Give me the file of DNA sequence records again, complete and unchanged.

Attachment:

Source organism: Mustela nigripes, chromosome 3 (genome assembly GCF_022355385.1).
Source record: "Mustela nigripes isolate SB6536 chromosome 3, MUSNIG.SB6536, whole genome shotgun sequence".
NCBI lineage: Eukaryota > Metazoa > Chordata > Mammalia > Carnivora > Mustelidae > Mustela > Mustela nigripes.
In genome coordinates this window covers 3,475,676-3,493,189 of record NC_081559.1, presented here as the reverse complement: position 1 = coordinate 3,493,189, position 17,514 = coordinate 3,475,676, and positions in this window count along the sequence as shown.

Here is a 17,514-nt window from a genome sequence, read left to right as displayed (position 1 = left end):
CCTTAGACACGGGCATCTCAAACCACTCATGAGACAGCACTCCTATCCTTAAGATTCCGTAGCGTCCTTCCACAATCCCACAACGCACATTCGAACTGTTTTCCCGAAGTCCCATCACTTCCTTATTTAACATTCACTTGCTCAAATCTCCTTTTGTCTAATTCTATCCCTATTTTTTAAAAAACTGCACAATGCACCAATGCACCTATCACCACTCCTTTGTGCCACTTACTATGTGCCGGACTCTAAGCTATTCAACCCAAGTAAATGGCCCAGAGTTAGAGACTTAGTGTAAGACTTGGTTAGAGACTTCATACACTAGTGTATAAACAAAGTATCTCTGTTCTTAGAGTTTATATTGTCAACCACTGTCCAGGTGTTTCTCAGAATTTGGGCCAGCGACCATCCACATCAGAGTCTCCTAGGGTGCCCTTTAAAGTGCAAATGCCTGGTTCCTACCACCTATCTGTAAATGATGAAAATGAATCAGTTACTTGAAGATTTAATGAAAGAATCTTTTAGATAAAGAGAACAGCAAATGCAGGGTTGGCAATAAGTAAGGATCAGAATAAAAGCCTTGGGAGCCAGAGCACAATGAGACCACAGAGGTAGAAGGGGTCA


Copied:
Source organism: Mustela nigripes, chromosome 3 (genome assembly GCF_022355385.1).
Source record: "Mustela nigripes isolate SB6536 chromosome 3, MUSNIG.SB6536, whole genome shotgun sequence".
NCBI lineage: Eukaryota > Metazoa > Chordata > Mammalia > Carnivora > Mustelidae > Mustela > Mustela nigripes.
In genome coordinates this window covers 3,475,676-3,493,189 of record NC_081559.1, presented here as the reverse complement: position 1 = coordinate 3,493,189, position 17,514 = coordinate 3,475,676, and positions in this window count along the sequence as shown.

Here is a 17,514-nt window from a genome sequence, read left to right as displayed (position 1 = left end):
CCTTAGACACGGGCATCTCAAACCACTCATGAGACAGCACTCCTATCCTTAAGATTCCGTAGCGTCCTTCCACAATCCCACAACGCACATTCGAACTGTTTTCCCGAAGTCCCATCACTTCCTTATTTAACATTCACTTGCTCAAATCTCCTTTTGTCTAATTCTATCCCTATTTTTTAAAAAACTGCACAATGCACCAATGCACCTATCACCACTCCTTTGTGCCACTTACTATGTGCCGGACTCTAAGCTATTCAACCCAAGTAAATGGCCCAGAGTTAGAGACTTAGTGTAAGACTTGGTTAGAGACTTCATACACTAGTGTATAAACAAAGTATCTCTGTTCTTAGAGTTTATATTGTCAACCACTGTCCAGGTGTTTCTCAGAATTTGGGCCAGCGACCATCCACATCAGAGTCTCCTAGGGTGCCCTTTAAAGTGCAAATGCCTGGTTCCTACCACCTATCTGTAAATGATGAAAATGAATCAGTTACTTGAAGATTTAATGAAAGAATCTTTTAGATAAAGAGAACAGCAAATGCAGGGTTGGCAATAAGTAAGGATCAGAATAAAAGCCTTGGGAGCCAGAGCACAATGAGACCACAGAGGTAGAAGGGGTCA